I didn’t think this through.
I didn’t think this through.
I didn’t think this through.
How am I supposed to MOM when I can barely WALK?
Right now I’m sitting here, crying my eyes out, wallowing in a vat of self-pity exactly 5’8″ deep. Actually, I’m slightly surprised I can even see the keyboard for the tears. I’m ready to give up; I’m ready to admit defeat. I’m ready to wave my white flag, give into the pain, and never move again.
But, I can’t.
Tonight a tiny, pretty, green-eyed boy with boundless energy and a luminescent spirit comes home. He’ll come home, walk through the door, and expect to see Mommy, Queen of the Household, Ruler of the Pantry, Bringer of the Milk, and Guardian of the Candy Bowl.
What he cannot see, what he will not see, is this sobbing mess of a woman whose leg feels like a molding Jack-O-Lantern: caving, crumbling, and giving way to both decay and gravity.
As a mother, as his mother, I have to be the epitome of love and strength. I have to be a pillar upon which he sees and understands the world around him. I have to be his rock, his discipline, his everything.
But, can I admit something?
I don’t feel like any of that right now. I’m not strong. I’m not steady. I can’t even leap over a wayward Lego and live to tell the tale right now.
… And I don’t know that I want to try.
Which is another reason that I’m a crying, blubbering, snotty mess. It’s a really hard reality to face, knowing that I don’t feel capable of the Momdom this week. I’m barely fending for myself, and suddenly I’m responsible for another tiny life, and responsible for his safety.
Just this morning I was awakened by a constant pounding upon the door. I thought someone was trying to knock the house down in a fury of panic. By the time I sat up, swung my beleaguered leg over the side, grabbed my cane, and stood up in a stilted, pained fashion–much like an 80 year-old man–the pounding had waned a bit. I almost thought about yelling, “Hang on, hang on, it’s going to take me a while to get there,” when I realized the house wasn’t burning down, no one was dying, and my neighbor wasn’t being chased by a masked serial killer.
It was a cat, trying to escape the confines of the bathroom.
I thought about going back to bed, in order to ignore the throbbing pain of my knee, but decided to push through. Coffee, Naprosyn, and ice were sure to help the feeling in my leg, … or so I thought. The pain in my leg knew otherwise. It’s been six days post-surgery. The swelling is almost nearly gone, which puts all the newly trimmed, chopped, and nipped pieces in my knee directly on top of each other.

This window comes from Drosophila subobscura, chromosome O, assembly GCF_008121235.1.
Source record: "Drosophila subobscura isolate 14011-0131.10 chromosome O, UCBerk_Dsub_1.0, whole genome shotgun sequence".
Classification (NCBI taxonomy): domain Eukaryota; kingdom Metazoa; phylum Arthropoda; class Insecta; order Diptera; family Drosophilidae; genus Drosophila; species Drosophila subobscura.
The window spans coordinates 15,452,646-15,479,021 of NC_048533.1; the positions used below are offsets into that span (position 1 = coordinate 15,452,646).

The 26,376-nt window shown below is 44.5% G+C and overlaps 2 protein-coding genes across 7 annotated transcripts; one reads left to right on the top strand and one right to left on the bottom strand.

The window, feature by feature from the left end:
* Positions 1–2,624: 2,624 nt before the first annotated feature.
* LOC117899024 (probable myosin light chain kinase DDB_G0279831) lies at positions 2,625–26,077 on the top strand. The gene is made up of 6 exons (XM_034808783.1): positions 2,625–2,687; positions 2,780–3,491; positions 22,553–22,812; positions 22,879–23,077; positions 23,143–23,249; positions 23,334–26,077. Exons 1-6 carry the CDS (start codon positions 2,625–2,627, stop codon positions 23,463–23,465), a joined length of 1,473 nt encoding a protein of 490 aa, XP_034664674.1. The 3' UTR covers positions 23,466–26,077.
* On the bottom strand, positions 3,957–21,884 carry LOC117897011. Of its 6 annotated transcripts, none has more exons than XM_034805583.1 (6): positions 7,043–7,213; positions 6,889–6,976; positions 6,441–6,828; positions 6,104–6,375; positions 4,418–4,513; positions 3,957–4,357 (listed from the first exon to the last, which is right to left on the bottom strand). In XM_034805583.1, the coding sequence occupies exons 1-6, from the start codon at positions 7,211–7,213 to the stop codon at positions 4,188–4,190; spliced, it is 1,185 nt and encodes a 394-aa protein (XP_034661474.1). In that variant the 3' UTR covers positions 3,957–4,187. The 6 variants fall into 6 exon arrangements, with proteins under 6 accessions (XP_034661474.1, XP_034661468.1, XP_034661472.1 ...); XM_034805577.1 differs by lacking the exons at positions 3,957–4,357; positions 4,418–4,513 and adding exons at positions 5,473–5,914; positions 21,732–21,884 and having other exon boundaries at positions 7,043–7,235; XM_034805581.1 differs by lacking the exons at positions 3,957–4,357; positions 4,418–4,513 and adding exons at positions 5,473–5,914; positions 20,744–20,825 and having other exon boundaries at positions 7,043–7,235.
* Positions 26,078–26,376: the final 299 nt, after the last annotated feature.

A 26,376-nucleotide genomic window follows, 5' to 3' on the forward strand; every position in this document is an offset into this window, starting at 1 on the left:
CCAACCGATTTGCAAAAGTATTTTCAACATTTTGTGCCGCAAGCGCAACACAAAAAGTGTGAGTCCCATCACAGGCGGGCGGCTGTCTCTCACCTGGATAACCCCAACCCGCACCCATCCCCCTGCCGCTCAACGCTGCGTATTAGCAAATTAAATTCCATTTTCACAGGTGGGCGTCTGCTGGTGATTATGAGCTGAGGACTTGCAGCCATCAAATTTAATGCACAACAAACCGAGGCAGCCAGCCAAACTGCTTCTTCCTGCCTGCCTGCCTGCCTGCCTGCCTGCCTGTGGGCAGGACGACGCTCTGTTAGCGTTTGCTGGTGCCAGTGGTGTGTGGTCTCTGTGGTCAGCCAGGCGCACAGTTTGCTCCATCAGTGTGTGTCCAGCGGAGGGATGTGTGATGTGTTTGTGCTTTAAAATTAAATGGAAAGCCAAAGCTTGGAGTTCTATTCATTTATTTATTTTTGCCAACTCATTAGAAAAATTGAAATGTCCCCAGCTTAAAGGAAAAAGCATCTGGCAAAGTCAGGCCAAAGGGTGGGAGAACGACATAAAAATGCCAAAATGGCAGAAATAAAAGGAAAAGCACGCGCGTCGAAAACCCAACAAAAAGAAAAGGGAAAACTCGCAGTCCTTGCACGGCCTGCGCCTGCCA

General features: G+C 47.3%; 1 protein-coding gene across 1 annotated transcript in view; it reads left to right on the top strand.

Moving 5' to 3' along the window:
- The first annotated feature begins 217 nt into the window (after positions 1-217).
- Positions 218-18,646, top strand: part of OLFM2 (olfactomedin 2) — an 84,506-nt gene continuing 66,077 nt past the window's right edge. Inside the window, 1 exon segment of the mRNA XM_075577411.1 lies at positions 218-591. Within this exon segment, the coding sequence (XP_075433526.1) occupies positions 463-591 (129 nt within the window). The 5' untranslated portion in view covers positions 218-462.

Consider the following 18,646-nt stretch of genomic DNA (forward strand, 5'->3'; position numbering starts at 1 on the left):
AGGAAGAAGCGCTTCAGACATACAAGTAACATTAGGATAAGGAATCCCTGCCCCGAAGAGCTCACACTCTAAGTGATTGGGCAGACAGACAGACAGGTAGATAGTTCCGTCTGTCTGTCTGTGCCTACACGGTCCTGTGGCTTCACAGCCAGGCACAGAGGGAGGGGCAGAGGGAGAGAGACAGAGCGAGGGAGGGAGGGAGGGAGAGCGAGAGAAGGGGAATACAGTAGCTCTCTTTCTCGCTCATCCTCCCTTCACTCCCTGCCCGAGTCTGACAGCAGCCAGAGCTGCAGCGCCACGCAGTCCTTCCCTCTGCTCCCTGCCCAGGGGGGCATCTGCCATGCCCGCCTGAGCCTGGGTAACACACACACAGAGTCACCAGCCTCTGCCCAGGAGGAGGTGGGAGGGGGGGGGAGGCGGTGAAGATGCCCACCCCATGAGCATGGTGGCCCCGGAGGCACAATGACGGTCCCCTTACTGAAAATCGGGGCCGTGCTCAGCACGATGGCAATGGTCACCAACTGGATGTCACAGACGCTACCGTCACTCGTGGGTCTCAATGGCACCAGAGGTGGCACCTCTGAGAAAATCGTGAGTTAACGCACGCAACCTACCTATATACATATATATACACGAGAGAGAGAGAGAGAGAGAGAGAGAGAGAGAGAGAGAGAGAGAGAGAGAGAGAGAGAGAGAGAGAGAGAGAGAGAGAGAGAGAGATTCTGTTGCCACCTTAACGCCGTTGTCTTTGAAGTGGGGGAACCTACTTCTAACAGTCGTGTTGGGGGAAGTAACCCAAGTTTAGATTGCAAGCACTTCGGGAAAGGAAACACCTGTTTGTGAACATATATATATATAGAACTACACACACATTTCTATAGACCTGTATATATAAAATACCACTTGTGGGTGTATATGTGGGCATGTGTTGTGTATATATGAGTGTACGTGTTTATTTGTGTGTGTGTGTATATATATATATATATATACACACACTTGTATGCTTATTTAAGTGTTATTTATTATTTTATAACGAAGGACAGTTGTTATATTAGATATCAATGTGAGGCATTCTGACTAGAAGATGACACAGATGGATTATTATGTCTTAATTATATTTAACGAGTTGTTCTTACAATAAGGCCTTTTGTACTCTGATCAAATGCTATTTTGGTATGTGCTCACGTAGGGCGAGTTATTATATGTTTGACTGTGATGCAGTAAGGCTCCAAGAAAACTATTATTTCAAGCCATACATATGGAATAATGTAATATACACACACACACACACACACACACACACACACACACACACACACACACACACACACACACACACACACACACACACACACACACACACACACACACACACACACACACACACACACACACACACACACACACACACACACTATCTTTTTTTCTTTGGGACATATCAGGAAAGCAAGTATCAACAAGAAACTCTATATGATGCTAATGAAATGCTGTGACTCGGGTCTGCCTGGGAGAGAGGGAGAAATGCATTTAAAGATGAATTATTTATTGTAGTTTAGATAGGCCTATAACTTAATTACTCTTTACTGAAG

I didn’t have that yesterday, so it’s pretty much a suckfest today.
What does it feel like? Like grinding bone on bone. Or scraping a fingernail across a chalkboard. Or that man who turns on a whirring blade and touches it to a piece of iron, and sparks fly.
If I wasn’t still leaking tears, I might look up what that’s called. But the image is there, so it’s a start.
So I’m walking around on this grating, grinding, painful knee–with the aid of my cane, Pink Rosie–and I realized that not only do I have to make it through today, but I have to make it through tomorrow, and the next day, and the next, into next week, when I start Physical Therapy, … and then I have to make it through Physical Therapy pain, and into the following month.
And then I got really, insanely, ridiculously overwhelmed, and the tears started flowing.
What’s the worst thing about tears? They bring friends, host a part, and then, as wild parties tend to do, the pity party turns into a Rave. Suddenly I became a wailing, snot-nosed mess of misery, trying to fathom living another day, realizing that I have to suck it up, today, and Mom it up. It just seemed too difficult.
It still seems too difficult, and I have only slightly calmed myself down.
Mom it up I must, though, because Tiny can’t feel my pain. As I’ve said before, children are inherently egocentric by nature. Mine, however, luckily has an introspective, loving side, which I’m counting on tonight. It may be a stretch of the imagination, but he’s lived with a mommy who has had knee issues for two years.
What’s another month, in the grand scheme of things?
What is another month of pain, considering all I’ve been through with this darn leg of mine?
I got through the initial cartilage tear.
I got through the Synvisc injection from Hell.
I got through 2,000 steps in Florence’s majestic towers.
I got past almost 100% atrophy in my leg.
I am a fighter.
Wait, … I’m a fighter. I’m a mom, and I’m pretty damn awesome.
I need to write that down somewhere, like across my bathroom mirror, and remember that every morning. I can wipe away the tears. I can make it through this. I’ve lived through worse with this stupid, silly leg, so what’s a little setback from pain and surgery if I can climb mountains in the long-term?
Okay, okay. I’m not climbing mountains. That was a bit of euphemism with a lot of rhetoric.
I need to remember in these moments how far I’ve come, and see the strength in my future. Instead of wallowing in short-term despair, I have to see the possibilities, and imagine.
Imagination is the key to anything worth undertaking. I believe I’ve said that before, but if I haven’t, it stands.
Along with writing on my mirror, I need to envision what my future will look like, with Tiny. Imagine running with him in the park, stirring up the pigeons, and torturing the poor turtles. We won’t fly like Buzz Lightyear anymore, because he’s been replaced by the repulsor beams of Iron Man, but we can blast off together, running through the grass, laughing the entire time.
When that day comes, it will be magnificent.